get market intelligence with our 2021 research. 

If finding talent seems near impossible these days, you are not alone in your experiences. The talent shortage most of us are experiencing has been ongoing for some time, and all signs indicate that we will continue to grapple with this challenge for much longer. And it’s not just a pandemic-induced phenomenon either. Sure, the acceleration of digitalization has worsened the situation, but we’ve known for some time that in-demand skills, especially digital skills,  were going to be hard to hire.

Randstad Sourceright’s new in-demand skills report, which analyzes and provides job and labor market data for nine high-demand skills across 26 markets, shows that the competencies so many businesses need right now are similar to those that were needed before the arrival of COVID-19. The demand now, however, is more urgent. 

With the exception of blockchain, most of these skills have been driving the development of the digital economy for some time. Difficulties with expanding the pool of artificial intelligence (AI), internet of things (IoT), data science and other information and communications technology (ICT) specialists are one reason why, according to the European Commission, markets such as the EU are struggling to keep up with the anticipated need for these workers. It estimates that the European economy in 2021 employed 8.4 million workers in these roles, but by 2030 the union will need 20 million.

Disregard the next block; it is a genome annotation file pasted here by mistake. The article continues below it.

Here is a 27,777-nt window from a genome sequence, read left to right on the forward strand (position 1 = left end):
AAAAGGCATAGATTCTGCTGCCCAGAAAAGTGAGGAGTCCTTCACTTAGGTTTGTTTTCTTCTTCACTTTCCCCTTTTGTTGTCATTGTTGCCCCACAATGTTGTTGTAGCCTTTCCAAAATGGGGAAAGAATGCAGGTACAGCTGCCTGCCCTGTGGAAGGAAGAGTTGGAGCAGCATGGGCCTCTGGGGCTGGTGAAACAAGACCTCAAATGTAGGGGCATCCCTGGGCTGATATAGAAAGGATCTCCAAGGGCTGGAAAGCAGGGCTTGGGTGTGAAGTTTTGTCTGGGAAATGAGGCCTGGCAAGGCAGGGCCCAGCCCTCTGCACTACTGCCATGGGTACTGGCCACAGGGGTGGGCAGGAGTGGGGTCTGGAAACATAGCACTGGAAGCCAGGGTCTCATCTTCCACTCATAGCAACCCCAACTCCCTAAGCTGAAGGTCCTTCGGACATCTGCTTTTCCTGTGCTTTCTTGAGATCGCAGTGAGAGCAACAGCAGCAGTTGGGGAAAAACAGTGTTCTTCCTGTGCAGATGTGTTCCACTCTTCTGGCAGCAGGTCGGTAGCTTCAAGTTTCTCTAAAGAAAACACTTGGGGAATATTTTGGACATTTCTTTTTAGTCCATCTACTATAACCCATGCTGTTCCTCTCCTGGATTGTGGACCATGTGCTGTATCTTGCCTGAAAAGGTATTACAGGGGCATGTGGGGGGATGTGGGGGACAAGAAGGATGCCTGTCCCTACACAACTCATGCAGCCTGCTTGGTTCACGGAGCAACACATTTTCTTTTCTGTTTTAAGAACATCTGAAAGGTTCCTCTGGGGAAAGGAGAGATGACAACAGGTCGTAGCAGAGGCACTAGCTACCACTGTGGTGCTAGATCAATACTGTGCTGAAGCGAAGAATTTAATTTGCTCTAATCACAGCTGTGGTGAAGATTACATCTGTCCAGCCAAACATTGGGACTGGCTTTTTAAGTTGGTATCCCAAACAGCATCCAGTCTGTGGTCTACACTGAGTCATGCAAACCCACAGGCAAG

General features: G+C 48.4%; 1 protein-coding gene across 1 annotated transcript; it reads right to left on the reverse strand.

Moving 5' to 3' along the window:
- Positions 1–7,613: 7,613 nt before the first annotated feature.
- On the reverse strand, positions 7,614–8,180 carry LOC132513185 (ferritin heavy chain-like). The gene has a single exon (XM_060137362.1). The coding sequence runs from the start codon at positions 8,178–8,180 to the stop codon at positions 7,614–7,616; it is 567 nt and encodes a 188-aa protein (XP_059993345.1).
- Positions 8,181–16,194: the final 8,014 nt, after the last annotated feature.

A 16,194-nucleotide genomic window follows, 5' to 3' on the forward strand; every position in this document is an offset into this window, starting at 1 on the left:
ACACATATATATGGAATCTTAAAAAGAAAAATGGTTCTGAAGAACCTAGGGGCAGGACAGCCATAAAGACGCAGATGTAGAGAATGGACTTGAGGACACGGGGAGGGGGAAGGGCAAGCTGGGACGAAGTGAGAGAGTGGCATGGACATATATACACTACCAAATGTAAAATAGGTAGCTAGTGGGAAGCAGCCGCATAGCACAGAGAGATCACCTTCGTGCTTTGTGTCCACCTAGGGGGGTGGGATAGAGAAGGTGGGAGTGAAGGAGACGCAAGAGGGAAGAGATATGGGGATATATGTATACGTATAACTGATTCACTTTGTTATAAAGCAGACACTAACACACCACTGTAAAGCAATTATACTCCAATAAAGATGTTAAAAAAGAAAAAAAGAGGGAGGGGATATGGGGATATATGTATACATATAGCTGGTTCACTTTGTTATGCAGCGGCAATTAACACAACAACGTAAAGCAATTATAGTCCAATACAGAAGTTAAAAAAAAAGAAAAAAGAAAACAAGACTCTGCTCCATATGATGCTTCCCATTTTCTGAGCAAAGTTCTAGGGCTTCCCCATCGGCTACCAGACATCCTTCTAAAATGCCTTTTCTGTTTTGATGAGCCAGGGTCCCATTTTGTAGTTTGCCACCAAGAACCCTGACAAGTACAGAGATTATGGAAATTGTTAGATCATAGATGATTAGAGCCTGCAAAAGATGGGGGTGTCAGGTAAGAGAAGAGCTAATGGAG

Europe is not alone in its struggle to fill these critical roles. From November of 2020 to March of this year, the number of U.S. job postings for AI professionals nearly doubled. In leading markets such as the U.S., competition for skilled IT workers has never been more heated. And salary growth for IT professionals in Asia has averaged more than 10% in a year’s time. These trends reflect the challenging environment all employers are operating in. 

market competitiveness for in-demand skills

In fact, the data shows just how difficult some skills are to come by. In Hong Kong, for instance, there are only two potential candidates for each cybersecurity opening. Even in the largest economy in the world, in the U.S. there are just six potential candidates for each role specializing in blockchain. Professionals who specialize in IoT can expect an easy time finding employment in Canada, Romania, the Netherlands and Portugal, where the ratio of candidates to job openings is five.

While some markets have large pools of skilled labor, these places also have huge demand for this talent. For instance, India has the largest number of robotic process automation (RPA) specialists in the world (more than 138k), but it also has the second largest number of jobs posted for these skills. Similarly, the U.S. has by far the largest pool of data science workers (more than 571k), but it also has the largest number of vacancies posted for this specialty — more than four times the number of jobs posted in India, which comes in second.